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St. Paul chastised those whose faith was based on extraordinary signs. What is needed is the love that conquers death.
We have celebrated Christ's passion, death and resurrection. Quite often, our liturgical celebrations – if we have celebrated the whole journey of Holy Thursday, Good Friday and the Easter Vigil – have left us with a spiritual high.
Now, we are back in our everyday world. Our Easter celebrations were full of grace; the everyday world is the same as always.
One may ask, "Was Christ's resurrection a mirage? Was it just a long-ago event that was of great importance then and that guarantees us of a future resurrection, but fails to transform life today?"
The greatest evidence for the historical truth of the resurrection is Jesus' disciples. There were no witnesses to the resurrection, but we still believe. We believe because we trust the witnesses.
And what witnesses! At the Last Supper, the apostles squabble over who is the most important in Jesus' kingdom. However, the kingdom they sought died on Calvary. Jesus would not establish an earthly kingdom and no earthly honour was to be gained by having been his follower.
But after Easter and after Pentecost, the disciples display a fearless, self-sacrificing faith. When the Risen Lord met the apostles on Easter evening, he encountered a frightened group huddled in a locked room. By his presence, words and actions, Jesus led them to faith.
After his ascension to the Father, the disciples gave extraordinary witness. They brought thousands of others to believe in Christ, they performed miracles and they suffered persecution with joy. Eventually, most of the apostles were put to death for their fervent evangelizing. Yet, none renounced their faith.
That was then; this is now. While the disciples' witness anchors our belief that Christ truly rose from the dead, their experience is not ours. Can we move beyond fleeting emotional highs and an intellectual belief in the resurrection?
We can, I think, if we ponder the life of our new pope and others whose lives have been transformed by the poor. How did Jorge Bergoglio, raised in a middle-class family in Argentina, become a man in joyful solidarity with the poor? How has he built a life of welcoming those on society's margins when most would sooner turn away from those people? How can he do this without some ulterior motive?
The basic answer is grace, an in-breaking of the sacred to the ordinary. It is grace, however, that has, in some way, been sought after. It is grace that is sought by taking a step toward the poor and then another step and then another. At some point, the reality of Christ's presence in the poor takes the initiative.
Theologian Jon Sobrino quotes the late Sister Jean Delorme who worked for many years with the poor in Latin America: "My reflections are gloomy, sometimes even painful. Seeing the faces, listening to the stories, my heart cannot stop hurting. But I am not sad. . . . I find myself learning from these people what I had always hoped to be true: that love is stronger than death."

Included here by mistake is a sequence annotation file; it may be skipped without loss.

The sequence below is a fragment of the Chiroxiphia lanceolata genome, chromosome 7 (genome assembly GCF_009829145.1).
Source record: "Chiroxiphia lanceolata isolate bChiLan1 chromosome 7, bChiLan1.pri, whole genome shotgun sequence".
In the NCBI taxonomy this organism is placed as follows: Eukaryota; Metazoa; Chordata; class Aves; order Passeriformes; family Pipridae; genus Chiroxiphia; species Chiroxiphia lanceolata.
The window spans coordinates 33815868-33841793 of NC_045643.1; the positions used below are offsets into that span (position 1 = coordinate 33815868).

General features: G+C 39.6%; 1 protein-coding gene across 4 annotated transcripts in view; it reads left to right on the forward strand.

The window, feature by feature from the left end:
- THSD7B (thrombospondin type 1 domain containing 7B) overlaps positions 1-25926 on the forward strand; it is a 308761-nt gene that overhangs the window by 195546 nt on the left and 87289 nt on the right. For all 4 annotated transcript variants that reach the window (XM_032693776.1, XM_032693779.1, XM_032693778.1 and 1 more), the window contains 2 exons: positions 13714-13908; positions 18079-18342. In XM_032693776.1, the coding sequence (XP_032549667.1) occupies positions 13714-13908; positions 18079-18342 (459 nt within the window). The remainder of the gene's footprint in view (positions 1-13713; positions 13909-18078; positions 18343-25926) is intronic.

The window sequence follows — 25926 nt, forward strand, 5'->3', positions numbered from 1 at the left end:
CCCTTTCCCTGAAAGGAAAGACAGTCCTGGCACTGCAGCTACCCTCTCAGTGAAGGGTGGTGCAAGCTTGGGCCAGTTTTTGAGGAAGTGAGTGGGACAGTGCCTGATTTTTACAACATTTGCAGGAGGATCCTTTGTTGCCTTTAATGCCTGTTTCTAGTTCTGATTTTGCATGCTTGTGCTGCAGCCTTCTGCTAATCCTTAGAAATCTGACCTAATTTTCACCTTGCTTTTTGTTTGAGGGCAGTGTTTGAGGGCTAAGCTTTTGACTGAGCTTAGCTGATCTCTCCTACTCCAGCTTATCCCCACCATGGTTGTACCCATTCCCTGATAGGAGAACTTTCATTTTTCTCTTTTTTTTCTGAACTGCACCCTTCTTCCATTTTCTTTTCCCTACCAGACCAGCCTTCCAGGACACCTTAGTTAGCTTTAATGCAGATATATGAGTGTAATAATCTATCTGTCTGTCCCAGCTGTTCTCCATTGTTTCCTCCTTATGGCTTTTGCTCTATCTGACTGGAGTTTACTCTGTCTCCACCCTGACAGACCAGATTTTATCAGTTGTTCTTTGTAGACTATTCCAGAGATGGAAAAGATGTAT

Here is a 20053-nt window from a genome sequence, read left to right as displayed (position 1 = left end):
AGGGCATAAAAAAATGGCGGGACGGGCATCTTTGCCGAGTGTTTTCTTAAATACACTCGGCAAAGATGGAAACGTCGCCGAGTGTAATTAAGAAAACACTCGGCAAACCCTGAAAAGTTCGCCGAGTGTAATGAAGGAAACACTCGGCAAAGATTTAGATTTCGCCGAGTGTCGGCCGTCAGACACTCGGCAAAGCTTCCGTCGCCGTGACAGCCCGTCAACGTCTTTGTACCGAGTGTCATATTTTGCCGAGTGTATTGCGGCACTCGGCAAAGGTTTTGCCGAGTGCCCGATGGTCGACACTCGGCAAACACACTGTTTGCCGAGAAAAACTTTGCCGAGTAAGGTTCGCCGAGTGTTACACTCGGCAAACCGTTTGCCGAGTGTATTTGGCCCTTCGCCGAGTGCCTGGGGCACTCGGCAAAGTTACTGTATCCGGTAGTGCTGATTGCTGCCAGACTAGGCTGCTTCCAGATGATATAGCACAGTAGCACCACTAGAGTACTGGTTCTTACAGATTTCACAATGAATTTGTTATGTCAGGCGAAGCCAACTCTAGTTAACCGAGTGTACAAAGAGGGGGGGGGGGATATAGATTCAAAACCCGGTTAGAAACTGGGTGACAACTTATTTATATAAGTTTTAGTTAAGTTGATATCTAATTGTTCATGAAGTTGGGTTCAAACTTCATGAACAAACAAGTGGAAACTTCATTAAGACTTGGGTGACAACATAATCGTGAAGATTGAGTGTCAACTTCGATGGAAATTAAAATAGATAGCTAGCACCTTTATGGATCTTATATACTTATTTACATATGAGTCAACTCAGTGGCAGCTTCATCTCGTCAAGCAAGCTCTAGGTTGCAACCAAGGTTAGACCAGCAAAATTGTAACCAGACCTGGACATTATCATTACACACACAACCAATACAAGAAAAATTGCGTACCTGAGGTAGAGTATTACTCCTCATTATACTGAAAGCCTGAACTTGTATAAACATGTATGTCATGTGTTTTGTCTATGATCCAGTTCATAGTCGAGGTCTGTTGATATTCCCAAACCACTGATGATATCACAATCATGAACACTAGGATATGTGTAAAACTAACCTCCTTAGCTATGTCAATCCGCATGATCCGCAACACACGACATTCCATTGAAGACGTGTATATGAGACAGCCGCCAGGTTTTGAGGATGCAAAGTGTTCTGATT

Love is stronger than death. There is a realization of the resurrection, one that has passed through suffering and one that has marked a person's life irrevocably with a grace that is not based on spiritual highs. It does not fade away.
Sobrino calls experiences such as that of Delorme, an experience of finality. It is not a witnessing to Christ's resurrection, but it nevertheless has a Christological character. It is a realization that the kingdom of heaven is found in the poor in spirit. It is a realization that God's strength is made perfect in weakness. It is a realization that the Servant of the Lord was despised and rejected by humanity, held to be of no account.
This experience endures. Although, like the disciples' encounter with the Risen Lord, it occurs at a specific moment in time, its effects continue throughout one's life. One has been touched by the love that is stronger than death and one is permanently changed.
Those who mourn are comforted. They even experience the elation of final victory, a joy that does not pass away.
St. Paul severely chastised the Corinthians for their dependence on extraordinary signs such as miracles and speaking in tongues. They had missed what was most important: Love. They were like noisy gongs or clanging cymbals. They were running away from the world, from Christ's Body, when they should be drawing nearer.
The story of Jorge Bergoglio's encounter with Christ in the poor has not yet been told, at least in English. However, we do know that he is a Jesuit, grounded in that Ignatian spirituality that seeks God's action precisely in the events of daily life.
The everyday world is not a problem that interferes with our experience of an Easter high. Ordinary life is where we encounter the Lord every bit as much as did those disciples on the road to Emmaus. The everyday world is the place of grace.
Liturgy is itself grace-filled. It also prepares us for the moment of grace in daily life, the moment in which we discover that love is stronger than death. But grace is not magic. We need to take some steps. Take a step toward the poor or the sick or the imprisoned and the encounter will begin. Easter will begin to become a year-round reality.